Safety managers should first understand what types of risk center around the reported incident and draft a "risk statement." The risk statement helps the safety manager put his thoughts down on paper so others can also understand the types of risk the airline or airport is facing. The risk statement is also a great instrument to communicate to the safety committee and other managers as they also undertake the process of risk management. A risk statement doesn't have to be a long, formal document on the risk identification process used to understand the types of risk. Again, keep it simple. When you think about the risk statement, think "If this xxx were to occur (or has occurred), what is the likely (reasonable) result.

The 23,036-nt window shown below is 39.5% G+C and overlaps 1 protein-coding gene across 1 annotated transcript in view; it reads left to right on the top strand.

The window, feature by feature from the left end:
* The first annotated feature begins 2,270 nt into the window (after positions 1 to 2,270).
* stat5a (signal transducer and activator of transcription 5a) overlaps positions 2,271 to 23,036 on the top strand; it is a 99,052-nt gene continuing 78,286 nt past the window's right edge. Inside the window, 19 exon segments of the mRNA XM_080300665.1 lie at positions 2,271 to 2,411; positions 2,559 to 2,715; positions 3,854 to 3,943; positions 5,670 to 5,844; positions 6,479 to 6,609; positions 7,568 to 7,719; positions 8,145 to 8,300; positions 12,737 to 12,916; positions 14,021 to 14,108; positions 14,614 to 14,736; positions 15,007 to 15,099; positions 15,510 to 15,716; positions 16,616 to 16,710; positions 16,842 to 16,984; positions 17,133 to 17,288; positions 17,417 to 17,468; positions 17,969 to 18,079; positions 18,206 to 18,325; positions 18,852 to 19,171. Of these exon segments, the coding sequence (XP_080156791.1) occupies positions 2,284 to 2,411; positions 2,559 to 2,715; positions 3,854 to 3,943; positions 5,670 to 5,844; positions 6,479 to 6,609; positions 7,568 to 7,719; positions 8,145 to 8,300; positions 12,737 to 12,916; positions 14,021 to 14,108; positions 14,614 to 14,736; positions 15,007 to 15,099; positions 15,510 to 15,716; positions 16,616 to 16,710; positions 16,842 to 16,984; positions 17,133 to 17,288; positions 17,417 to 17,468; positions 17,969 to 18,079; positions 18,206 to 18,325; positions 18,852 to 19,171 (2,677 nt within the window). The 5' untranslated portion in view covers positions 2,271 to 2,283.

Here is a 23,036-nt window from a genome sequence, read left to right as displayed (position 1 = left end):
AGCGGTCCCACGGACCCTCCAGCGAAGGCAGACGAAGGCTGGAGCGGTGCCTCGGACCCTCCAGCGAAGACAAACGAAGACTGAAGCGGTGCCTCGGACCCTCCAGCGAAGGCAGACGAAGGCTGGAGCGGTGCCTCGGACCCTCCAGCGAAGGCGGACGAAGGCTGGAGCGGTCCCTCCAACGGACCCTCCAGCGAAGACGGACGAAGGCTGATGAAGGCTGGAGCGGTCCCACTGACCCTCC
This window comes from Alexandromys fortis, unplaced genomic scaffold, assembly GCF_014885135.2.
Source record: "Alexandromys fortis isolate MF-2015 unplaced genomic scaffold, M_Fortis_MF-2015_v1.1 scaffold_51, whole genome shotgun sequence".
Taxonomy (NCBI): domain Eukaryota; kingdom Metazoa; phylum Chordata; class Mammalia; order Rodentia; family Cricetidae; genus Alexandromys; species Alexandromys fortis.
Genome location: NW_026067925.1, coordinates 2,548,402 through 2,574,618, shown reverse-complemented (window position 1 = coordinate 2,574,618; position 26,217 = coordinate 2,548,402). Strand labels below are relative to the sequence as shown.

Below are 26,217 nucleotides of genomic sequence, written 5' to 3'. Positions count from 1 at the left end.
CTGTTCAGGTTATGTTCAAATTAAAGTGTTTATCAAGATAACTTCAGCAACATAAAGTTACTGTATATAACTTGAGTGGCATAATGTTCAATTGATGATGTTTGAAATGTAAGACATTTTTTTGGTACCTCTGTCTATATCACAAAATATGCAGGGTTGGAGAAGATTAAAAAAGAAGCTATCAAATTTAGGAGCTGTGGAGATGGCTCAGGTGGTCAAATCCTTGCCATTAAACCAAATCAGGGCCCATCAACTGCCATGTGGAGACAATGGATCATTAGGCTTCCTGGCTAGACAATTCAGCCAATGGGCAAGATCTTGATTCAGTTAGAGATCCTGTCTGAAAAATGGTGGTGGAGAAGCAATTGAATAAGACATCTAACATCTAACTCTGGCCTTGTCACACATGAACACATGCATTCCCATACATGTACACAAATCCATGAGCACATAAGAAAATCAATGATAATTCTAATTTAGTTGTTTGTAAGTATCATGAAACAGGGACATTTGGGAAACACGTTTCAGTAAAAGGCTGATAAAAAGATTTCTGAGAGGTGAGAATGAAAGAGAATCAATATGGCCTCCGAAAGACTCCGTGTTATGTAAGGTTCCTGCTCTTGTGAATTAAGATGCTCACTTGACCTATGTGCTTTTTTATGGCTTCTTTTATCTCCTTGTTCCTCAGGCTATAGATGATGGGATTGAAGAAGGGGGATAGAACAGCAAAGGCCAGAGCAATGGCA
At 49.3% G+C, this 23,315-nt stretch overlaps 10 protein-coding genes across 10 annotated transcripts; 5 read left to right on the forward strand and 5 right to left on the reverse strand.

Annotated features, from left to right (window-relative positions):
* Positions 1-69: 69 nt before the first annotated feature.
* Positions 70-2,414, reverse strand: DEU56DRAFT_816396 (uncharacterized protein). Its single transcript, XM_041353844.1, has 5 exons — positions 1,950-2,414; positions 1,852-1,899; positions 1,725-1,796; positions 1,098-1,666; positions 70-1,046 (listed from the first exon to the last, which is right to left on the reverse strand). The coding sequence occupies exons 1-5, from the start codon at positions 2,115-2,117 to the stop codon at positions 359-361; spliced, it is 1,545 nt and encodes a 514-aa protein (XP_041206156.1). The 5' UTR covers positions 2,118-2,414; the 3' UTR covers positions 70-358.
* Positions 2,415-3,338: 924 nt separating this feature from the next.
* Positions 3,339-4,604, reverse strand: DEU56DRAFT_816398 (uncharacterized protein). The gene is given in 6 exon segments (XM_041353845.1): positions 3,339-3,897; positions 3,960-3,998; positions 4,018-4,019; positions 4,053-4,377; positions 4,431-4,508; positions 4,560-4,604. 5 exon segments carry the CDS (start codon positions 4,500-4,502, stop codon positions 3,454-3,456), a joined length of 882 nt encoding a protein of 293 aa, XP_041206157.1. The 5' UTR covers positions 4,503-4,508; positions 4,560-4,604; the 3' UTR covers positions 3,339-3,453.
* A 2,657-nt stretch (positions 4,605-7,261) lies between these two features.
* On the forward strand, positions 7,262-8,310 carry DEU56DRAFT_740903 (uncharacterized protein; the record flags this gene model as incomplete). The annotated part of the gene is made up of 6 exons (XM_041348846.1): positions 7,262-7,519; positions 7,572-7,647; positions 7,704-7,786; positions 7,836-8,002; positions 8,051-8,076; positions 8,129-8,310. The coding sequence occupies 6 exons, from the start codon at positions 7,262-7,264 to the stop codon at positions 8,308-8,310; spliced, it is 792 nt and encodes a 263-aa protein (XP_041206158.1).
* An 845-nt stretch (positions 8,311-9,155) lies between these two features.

Without understanding the risk, the safety manager will not be able to do a proper risk assessment and communicate the business risk to management. A risk analysis covers understanding the risk (risk identification process), assessing the risk, communicating the risk, classifying the risk, and treating the risk. Up to this point, we have understood the types of risk that come with our risk analysis example. And we have created our risk statement help communicate the risk. Next, the safety manager will assess the risk according to the probability. and severity of the reported incident. Some risk assessments may also factor exposure, but in most airlines and airport safety programs, exposure tends to complicate the risk management process. We need to keep it simple, else the task of analysis of risk will become too burdensome and not be effected in a timely manner. In some organizations, there may be six to twelve reported incidents daily. So keep it simple.